When a hives outbreak occurs, the first thing we want to know is how to get rid of it. The next questions you have might be about what it’s from and whether it’s signaling something serious. In any case, a hives breakout is a sign that your body is being irritated.
A breakout of itchy, red patches of low bumps on your skin is usually an allergic reaction. The chemical histamine is released as an immune response to an irritant and can be triggered by a host of sources. Often, it’s a food, a plant, or a bug bite that provokes the inflammation. Sometimes, we can suffer from hives caused by stress. When these bumps are on our skin, it can be an annoyance or embarrassing. In most cases, antihistamine products work as a hives treatment and help to relieve the itching and redness by suppressing the reception of the histamine by the target tissue. When a reaction is prompted by eating something, medical attention might be needed if the reaction occurs in someone’s tongue or throat, where swelled tissue can block the airway and constrain the breath.
Seeking the trigger of the hives might lead you to find out something about your skin that you didn’t know already. Discovering a new allergy is a possibility, or that your skin is more sensitive than you thought to certain products or ingredients, but hives may accompany more serious, internal skin conditions.
Hives aren’t caused by eczema per se, but they often accompany it as a reaction to the chronic disease. A mild eczema outbreak can easily be mistaken for hives, so if you haven’t experienced an outbreak before, talk to your doctor or dermatologist if the irritation persists for several weeks. It might be a reaction to an allergen you’re newly exposed to, or it may be a sign of eczema. The causes of eczema aren’t known, but it’s usually associated with a weakened immune system.
As a reaction to allergens, hives can accompany celiac disease, a condition where an individual is allergic to the gluten protein in wheat and other grains. The gastrointestinal system is exposed to what we ingest, and since the digestive system distributes nutrients throughout the body, it can deliver the allergen to our skin tissue and result in surface-level irritation in addition to gastrointestinal discomfort. Like many allergic reactions, avoiding the irritant is the most effective way to avoid a breakout.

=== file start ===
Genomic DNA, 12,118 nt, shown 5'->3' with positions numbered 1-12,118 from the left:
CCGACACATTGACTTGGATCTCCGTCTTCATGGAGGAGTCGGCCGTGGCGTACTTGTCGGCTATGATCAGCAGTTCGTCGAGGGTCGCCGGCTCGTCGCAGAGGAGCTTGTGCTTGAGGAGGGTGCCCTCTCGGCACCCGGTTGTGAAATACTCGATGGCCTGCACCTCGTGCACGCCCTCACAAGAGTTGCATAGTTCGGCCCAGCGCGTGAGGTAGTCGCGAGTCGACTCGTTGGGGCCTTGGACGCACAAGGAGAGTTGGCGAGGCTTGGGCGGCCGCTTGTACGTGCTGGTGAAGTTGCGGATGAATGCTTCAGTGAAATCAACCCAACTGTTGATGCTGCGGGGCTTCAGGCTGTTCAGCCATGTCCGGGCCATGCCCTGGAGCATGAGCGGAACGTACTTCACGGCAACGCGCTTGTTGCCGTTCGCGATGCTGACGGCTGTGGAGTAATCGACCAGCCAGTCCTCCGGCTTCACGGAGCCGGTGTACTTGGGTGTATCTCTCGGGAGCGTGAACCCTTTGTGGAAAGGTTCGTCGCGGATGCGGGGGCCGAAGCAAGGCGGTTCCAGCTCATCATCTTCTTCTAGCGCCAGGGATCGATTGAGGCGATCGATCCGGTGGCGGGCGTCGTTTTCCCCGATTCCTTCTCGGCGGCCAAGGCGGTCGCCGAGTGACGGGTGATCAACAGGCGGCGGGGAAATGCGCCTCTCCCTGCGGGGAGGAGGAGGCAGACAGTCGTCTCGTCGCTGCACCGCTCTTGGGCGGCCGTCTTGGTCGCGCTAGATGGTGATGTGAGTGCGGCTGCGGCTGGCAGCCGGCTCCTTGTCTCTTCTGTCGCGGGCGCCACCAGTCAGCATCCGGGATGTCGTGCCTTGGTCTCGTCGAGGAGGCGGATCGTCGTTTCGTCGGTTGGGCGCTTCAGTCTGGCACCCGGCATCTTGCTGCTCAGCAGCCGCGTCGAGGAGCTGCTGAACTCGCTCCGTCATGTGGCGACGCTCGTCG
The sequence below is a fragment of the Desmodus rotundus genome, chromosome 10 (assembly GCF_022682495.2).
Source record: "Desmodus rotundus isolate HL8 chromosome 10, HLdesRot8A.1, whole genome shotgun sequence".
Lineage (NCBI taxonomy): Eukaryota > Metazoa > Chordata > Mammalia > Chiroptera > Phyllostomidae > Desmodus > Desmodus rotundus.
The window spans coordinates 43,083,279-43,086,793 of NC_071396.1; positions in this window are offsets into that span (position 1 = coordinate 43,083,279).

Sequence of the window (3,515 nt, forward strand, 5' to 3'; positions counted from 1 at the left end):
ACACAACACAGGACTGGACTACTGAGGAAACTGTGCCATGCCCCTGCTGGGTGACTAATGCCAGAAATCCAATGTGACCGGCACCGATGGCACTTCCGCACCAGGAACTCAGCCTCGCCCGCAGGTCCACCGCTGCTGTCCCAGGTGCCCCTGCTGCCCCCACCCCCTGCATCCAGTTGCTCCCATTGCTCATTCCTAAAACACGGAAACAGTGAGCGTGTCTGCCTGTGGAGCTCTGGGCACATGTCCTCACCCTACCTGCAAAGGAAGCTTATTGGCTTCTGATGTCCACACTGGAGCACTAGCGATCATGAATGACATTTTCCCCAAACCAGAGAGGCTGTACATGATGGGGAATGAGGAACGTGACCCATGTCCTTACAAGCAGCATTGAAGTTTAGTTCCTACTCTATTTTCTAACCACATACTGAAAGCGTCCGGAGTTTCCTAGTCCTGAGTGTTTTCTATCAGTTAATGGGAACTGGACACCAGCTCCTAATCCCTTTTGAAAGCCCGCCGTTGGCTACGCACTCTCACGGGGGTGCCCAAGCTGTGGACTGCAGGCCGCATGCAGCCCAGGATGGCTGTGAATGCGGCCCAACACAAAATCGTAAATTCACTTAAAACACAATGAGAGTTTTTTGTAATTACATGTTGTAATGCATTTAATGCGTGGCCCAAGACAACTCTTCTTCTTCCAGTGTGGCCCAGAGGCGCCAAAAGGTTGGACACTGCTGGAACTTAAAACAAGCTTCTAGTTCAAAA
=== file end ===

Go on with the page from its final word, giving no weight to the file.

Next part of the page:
Conditions like thyroid disease, Lupus, and other autoimmune diseases occur when the body’s immune system wrongfully targets regular cells in the body as dangerous. Hives aren’t always present but can show up from time to time if histamine is released unnecessarily. Autoimmune diseases are frustrating for those who bear them, and usually the cause of the overactive immune response is unknown. Hives that show without any allergic instigation might be a sign of a deeper, more serious problem and should be checked out by your doctor or dermatologist if they are persistent or recurrent.
Managing our skin’s health is a lifelong activity, but sometimes we can’t control what we interact with. If you’ve experienced hives but you’re not sure of the cause, schedule a consultation with one of our dermatologists today to learn more about your skin.